Dis­cover some of Ja­pan’s gems for your next trip

Style Magazine - - Contents - BY TOBI LOF­TUS

Ja­pan, a coun­try of on­sens, tem­ples and de­li­cious food. A coun­try shin­ing un­der vast neon lights, fu­tur­is­tic tech­nol­ogy roam­ing the streets, and toi­lets that have a mil­lion and one op­tions to flush.

It is a coun­try of con­flict — the past meet­ing the fu­ture, ex­pan­sive cities ver­sus stun­ning nat­u­ral as­sets — but there is one thing that makes Ja­pan one of the most wel­com­ing coun­tries I’ve ever been to and that’s the peo­ple.

Be­yond the hus­tle and bus­tle that was the crazy tourist ar­eas, lay a cul­ture of po­lite­ness and hos­pi­tal­ity rarely seen in Western coun­tries such as Aus­tralia, Eng­land, and the US.

Peo­ple would go out of their way to make sure ev­ery­thing was okay, that we were ac­com­mo­dated and hav­ing a good time — from Airbnb hosts, shop own­ers, taxi driv­ers and more, ev­ery­one wants to make you feel wel­come.

A man took 10 min­utes out of his time to show us how to use the ticket ma­chines in the Osaka Train Sta­tion.

A restau­rant owner in Ky­oto took us on a lit­tle walk­ing tour of the area we were in while our food was cooking.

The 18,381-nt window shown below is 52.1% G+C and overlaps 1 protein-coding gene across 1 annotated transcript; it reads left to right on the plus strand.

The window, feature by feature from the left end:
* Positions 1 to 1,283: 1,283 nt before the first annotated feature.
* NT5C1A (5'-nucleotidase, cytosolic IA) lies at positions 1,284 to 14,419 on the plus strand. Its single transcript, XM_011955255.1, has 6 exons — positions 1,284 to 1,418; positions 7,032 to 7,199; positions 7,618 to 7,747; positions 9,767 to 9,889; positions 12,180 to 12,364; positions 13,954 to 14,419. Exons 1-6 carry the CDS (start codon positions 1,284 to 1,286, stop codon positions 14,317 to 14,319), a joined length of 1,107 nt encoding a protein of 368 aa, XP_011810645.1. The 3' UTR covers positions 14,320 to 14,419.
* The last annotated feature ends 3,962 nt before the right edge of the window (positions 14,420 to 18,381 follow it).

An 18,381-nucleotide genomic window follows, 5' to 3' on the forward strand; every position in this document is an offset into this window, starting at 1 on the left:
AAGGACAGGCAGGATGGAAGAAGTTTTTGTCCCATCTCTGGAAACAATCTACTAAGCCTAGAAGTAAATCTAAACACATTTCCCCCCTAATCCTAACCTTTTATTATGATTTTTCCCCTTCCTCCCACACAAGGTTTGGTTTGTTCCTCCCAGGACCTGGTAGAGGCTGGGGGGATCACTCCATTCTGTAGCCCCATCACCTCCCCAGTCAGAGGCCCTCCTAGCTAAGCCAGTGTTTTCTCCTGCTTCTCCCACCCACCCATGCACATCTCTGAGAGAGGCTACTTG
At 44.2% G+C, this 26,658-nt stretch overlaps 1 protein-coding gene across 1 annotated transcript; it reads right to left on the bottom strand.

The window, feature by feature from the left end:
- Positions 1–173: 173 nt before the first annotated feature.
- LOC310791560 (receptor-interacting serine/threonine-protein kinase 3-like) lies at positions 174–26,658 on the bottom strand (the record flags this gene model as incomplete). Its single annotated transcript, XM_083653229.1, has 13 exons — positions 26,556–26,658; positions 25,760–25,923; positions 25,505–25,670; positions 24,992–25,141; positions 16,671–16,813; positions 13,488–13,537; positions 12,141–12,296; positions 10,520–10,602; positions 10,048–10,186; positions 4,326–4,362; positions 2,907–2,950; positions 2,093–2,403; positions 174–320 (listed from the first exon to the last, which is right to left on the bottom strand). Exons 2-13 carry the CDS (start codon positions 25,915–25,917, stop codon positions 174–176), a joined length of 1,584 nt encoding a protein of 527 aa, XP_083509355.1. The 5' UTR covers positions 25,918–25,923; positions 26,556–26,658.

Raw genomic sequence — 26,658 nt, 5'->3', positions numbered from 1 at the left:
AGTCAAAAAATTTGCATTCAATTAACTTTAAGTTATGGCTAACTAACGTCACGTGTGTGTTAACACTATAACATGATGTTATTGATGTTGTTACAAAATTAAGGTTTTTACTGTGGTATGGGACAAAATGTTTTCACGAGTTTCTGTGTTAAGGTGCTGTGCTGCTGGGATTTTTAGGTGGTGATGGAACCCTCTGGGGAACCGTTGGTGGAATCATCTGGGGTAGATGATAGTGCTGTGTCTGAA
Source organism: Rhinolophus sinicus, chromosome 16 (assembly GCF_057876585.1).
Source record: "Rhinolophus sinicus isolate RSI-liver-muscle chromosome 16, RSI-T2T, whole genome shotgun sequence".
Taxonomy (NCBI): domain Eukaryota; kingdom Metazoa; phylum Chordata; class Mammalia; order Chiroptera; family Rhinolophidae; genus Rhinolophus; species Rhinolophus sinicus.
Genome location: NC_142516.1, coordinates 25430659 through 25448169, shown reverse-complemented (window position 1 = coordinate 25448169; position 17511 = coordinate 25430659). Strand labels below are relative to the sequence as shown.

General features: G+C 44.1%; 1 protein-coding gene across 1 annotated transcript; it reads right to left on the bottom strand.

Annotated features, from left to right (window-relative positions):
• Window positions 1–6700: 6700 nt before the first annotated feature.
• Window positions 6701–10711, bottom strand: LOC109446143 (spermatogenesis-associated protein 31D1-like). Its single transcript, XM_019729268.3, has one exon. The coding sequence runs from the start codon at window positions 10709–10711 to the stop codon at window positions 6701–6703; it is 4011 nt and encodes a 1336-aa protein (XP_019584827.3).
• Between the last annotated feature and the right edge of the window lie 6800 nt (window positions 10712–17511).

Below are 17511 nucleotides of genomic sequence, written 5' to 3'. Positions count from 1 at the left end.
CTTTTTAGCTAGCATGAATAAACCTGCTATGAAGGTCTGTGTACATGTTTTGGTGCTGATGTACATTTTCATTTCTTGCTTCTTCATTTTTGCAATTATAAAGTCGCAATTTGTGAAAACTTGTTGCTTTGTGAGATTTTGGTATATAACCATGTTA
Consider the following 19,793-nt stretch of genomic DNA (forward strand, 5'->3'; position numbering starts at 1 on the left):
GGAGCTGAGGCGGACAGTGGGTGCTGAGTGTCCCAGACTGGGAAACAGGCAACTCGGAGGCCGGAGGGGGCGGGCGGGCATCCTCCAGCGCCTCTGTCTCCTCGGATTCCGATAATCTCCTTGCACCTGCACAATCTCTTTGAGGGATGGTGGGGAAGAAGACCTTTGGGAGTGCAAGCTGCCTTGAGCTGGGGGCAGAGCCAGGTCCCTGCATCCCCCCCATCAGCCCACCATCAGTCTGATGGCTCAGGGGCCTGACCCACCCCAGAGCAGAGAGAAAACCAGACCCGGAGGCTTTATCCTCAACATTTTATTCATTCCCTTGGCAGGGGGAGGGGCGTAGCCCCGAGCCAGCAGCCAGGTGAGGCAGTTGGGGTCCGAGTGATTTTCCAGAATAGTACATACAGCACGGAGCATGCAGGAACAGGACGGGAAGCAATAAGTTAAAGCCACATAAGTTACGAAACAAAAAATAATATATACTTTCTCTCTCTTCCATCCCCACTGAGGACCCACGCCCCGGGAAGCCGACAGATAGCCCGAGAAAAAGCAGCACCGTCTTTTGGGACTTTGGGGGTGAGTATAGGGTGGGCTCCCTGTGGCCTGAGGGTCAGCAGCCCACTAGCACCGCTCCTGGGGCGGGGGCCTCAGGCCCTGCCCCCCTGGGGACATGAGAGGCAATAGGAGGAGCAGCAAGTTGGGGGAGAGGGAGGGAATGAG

It was these lit­tle things, these acts of kind­ness, that made the trip.

Of the two weeks I spent in the coun­try last year, one of those weeks was with my part­ner’s for­mer host fam­ily in a town half­way be­tween Osaka and Tokyo.

It was the high­light of the trip, not just be­cause I got to see things off the tourist track, but be­cause I got to ex­pe­ri­ence life as a Ja­panese per­son would.

That in­cluded vis­it­ing the lo­cal tem­ple, pray­ing to an­ces­tors at the shrine in­side the home, eat­ing tra­di­tional foods for break­fast, lunch and din­ner, and sleep­ing on tatami mats.

Now, not ev­ery­one can be as lucky as I was, but there are many tour com­pa­nies and Airbnb ex­pe­ri­ences that will al­low you to live like a lo­cal.

It is well and truly worth look­ing into as it pro­vides you an in­sight into the cul­ture you won’t get in a ho­tel and in the main streets of Tokyo.

So, when you travel to Ja­pan, make sure to say konichiwa to a lo­cal.

If some­one comes to you in the street and asks to prac­tise their English with you, just do it.

The peo­ple are re­ally what makes Ja­pan not just a good des­ti­na­tion, but an in­cred­i­ble one.

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